A European bean feast at Glemham House

Lady Cranbrook has been growing vegetables in her walled garden in East Suffolk for more than 40 years. She and her husband moved to Glemham House in 1970, three years after their marriage.

By the time they had three young children, it made sense to learn about growing vegetables and fruit and make the most of the kitchen garden. Established when the house was built in 1823, it had fantastic, deeply manured soil, as well as three large greenhouses, their Georgian hardware largely in working order and a 30ft tool shed with all the kit still hanging on the walls.

Caroline Cranbrook reckons in its heyday, the nearly two-acre walled garden fed up to 40 people, including all the staff who lived there. Soon after she took it over, it was back to that level of productivity and has stayed there ever since. With one gardener to help, she chose what and how to grow all that they consumed.
 
What varieties do they grow at Glemham House?
 
It is an incredible spread. There are the usual things – potatoes, carrots, leeks, cabbages and kales, beetroot, salad, herbs and cut flowers – but there are also unusual artichokes and plump aubergines, such as ‘Money maker’, which is good outdoors, as well as beautiful striped purple and white ‘Listada di Gandia’ which is delicious, but needs to be grown under glass. There are 13 varieties of sweet peppers, four forms of chilli and a vast pumpkin patch with one squash standing out, ‘Lunga di Napoli’, the size of a mini crocodile, glossy and dark green.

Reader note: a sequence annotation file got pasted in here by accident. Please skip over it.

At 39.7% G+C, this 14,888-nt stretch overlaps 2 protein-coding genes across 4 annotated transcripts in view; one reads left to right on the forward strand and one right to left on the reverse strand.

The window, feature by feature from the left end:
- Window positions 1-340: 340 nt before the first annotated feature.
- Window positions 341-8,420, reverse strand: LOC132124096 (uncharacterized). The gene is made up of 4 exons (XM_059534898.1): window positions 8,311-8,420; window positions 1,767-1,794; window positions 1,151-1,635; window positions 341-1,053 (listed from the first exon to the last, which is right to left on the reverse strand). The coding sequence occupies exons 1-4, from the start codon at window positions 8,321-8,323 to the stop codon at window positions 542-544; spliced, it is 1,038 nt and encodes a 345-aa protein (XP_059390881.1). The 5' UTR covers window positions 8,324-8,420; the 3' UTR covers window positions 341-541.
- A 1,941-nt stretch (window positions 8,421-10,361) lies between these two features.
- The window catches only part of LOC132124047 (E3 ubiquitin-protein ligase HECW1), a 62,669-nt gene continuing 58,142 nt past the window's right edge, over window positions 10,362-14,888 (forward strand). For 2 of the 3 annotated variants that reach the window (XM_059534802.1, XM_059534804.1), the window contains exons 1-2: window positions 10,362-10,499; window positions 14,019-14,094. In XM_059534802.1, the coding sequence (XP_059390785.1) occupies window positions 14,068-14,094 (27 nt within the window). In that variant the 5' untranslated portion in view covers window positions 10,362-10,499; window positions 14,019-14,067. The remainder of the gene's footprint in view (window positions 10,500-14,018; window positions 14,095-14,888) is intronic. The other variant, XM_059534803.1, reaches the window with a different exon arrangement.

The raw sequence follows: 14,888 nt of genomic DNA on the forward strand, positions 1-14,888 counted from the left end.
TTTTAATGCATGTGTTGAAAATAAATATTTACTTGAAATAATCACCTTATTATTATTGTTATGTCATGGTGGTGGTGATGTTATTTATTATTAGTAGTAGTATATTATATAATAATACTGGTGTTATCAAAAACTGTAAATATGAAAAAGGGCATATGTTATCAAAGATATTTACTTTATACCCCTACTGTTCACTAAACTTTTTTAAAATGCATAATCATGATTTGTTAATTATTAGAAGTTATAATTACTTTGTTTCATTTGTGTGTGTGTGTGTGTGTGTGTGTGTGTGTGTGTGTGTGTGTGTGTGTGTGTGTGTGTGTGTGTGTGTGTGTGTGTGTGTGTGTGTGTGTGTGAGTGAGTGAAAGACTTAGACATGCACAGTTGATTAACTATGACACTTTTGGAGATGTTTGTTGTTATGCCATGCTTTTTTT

There are vast cabbages, including ‘Filderkraut’, one of the largest, pointy-tipped varieties grown all over northern Europe for sauerkraut, and a grove of tomatoes with vines still covered in vast, handsome and unusual varieties such as ‘Black Krim’.
 
But what stands out most of all in the middle of autumn are the rows and rows of beans. Drying beans are one of Caroline’s main passions. She started growing them 15 years ago with some seeds she found in Budapest. They were being sold from heaps, piled up in baskets on a market stall and were definitely climbing beans of, as she says, “the Jack-and-the-beanstalk variety”. She bought a bagful home.
 
These Hungarian dried beans were not just purple with a splotch; there were pale mauve, dark brown and ivory all mixed in, some with black markings, some with brown: apparently the ivory and brown grow the tenderest and tastiest beans, so she’s careful to select these for resowing.
 
Soon after she sowed them the following May, she knew they outclassed the standard runner. They grew fast and strong, and were quickly covered in short, stumpy beans, about half the length of a runner. To eat, these are sweet and never stringy – a delicious green bean – but there’s more to them. In Hungary, they also dry the beans indoors, harvested as one of the last crops of autumn to eat through the winter.
 
It’s that double cropping that so many of us miss out on, shoving our plants on the compost heap when the pods turn old and stringy.
 
At Glemham, that’s not what happens. Caroline walks the rows of plants most mornings on her way to feed her chickens and as soon as the leaves start to turn yellow on the vines and drop, she’ll pick the beans, pod by pod, as each one ripens. You can tell when they’re ready: the pods turn brown and slightly crisp, the beans rattling inside their case. This is true of all drying bean varieties, which must not be harvested too soon. If picked when the pod is still soft, they go mouldy. However, neither must you leave them on the plant too long or they will fail to dry out in the autumn dews and rain. Timing is everything.